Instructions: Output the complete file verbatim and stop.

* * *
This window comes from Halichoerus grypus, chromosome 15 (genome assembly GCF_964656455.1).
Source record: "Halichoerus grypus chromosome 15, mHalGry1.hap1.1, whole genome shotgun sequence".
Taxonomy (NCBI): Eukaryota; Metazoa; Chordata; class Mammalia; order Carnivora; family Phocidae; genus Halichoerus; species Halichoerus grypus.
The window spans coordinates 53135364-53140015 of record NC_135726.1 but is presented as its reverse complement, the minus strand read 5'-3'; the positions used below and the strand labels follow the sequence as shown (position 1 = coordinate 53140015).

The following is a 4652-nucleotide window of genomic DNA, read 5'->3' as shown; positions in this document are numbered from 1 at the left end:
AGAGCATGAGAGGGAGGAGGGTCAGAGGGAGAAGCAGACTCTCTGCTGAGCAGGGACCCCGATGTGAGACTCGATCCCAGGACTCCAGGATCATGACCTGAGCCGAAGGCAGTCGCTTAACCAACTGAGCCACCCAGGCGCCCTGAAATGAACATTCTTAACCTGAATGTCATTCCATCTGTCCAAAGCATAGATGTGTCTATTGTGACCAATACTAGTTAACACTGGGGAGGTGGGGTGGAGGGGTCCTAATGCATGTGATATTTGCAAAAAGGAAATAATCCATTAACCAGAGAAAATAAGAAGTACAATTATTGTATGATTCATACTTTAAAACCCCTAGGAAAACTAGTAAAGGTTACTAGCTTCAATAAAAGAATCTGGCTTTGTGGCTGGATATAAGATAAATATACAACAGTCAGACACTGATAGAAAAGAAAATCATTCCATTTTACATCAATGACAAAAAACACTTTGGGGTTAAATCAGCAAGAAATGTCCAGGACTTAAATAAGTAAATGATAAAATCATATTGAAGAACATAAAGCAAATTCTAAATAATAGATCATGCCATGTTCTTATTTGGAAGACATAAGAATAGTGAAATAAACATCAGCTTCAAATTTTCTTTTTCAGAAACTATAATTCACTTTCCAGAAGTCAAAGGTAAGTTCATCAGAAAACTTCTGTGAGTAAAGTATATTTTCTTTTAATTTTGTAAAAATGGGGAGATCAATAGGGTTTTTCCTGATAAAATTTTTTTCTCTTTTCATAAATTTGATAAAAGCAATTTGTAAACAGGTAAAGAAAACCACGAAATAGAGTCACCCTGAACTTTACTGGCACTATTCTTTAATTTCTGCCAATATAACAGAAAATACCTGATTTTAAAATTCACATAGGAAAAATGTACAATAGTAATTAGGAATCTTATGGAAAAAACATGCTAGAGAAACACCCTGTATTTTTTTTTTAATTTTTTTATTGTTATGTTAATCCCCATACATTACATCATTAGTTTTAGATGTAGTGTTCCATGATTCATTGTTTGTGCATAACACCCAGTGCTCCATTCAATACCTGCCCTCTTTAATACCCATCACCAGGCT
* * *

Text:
This window comes from Halichoerus grypus, chromosome 15 (genome assembly GCF_964656455.1).
Source record: "Halichoerus grypus chromosome 15, mHalGry1.hap1.1, whole genome shotgun sequence".
Taxonomy (NCBI): Eukaryota; Metazoa; Chordata; class Mammalia; order Carnivora; family Phocidae; genus Halichoerus; species Halichoerus grypus.
The window spans coordinates 53135364-53140015 of record NC_135726.1 but is presented as its reverse complement, the minus strand read 5'-3'; the positions used below and the strand labels follow the sequence as shown (position 1 = coordinate 53140015).

The following is a 4652-nucleotide window of genomic DNA, read 5'->3' as shown; positions in this document are numbered from 1 at the left end:
AGAGCATGAGAGGGAGGAGGGTCAGAGGGAGAAGCAGACTCTCTGCTGAGCAGGGACCCCGATGTGAGACTCGATCCCAGGACTCCAGGATCATGACCTGAGCCGAAGGCAGTCGCTTAACCAACTGAGCCACCCAGGCGCCCTGAAATGAACATTCTTAACCTGAATGTCATTCCATCTGTCCAAAGCATAGATGTGTCTATTGTGACCAATACTAGTTAACACTGGGGAGGTGGGGTGGAGGGGTCCTAATGCATGTGATATTTGCAAAAAGGAAATAATCCATTAACCAGAGAAAATAAGAAGTACAATTATTGTATGATTCATACTTTAAAACCCCTAGGAAAACTAGTAAAGGTTACTAGCTTCAATAAAAGAATCTGGCTTTGTGGCTGGATATAAGATAAATATACAACAGTCAGACACTGATAGAAAAGAAAATCATTCCATTTTACATCAATGACAAAAAACACTTTGGGGTTAAATCAGCAAGAAATGTCCAGGACTTAAATAAGTAAATGATAAAATCATATTGAAGAACATAAAGCAAATTCTAAATAATAGATCATGCCATGTTCTTATTTGGAAGACATAAGAATAGTGAAATAAACATCAGCTTCAAATTTTCTTTTTCAGAAACTATAATTCACTTTCCAGAAGTCAAAGGTAAGTTCATCAGAAAACTTCTGTGAGTAAAGTATATTTTCTTTTAATTTTGTAAAAATGGGGAGATCAATAGGGTTTTTCCTGATAAAATTTTTTTCTCTTTTCATAAATTTGATAAAAGCAATTTGTAAACAGGTAAAGAAAACCACGAAATAGAGTCACCCTGAACTTTACTGGCACTATTCTTTAATTTCTGCCAATATAACAGAAAATACCTGATTTTAAAATTCACATAGGAAAAATGTACAATAGTAATTAGGAATCTTATGGAAAAAACATGCTAGAGAAACACCCTGTATTTTTTTTTTAATTTTTTTATTGTTATGTTAATCCCCATACATTACATCATTAGTTTTAGATGTAGTGTTCCATGATTCATTGTTTGTGCATAACACCCAGTGCTCCATTCAATACCTGCCCTCTTTAATACCCATCACCAGGCT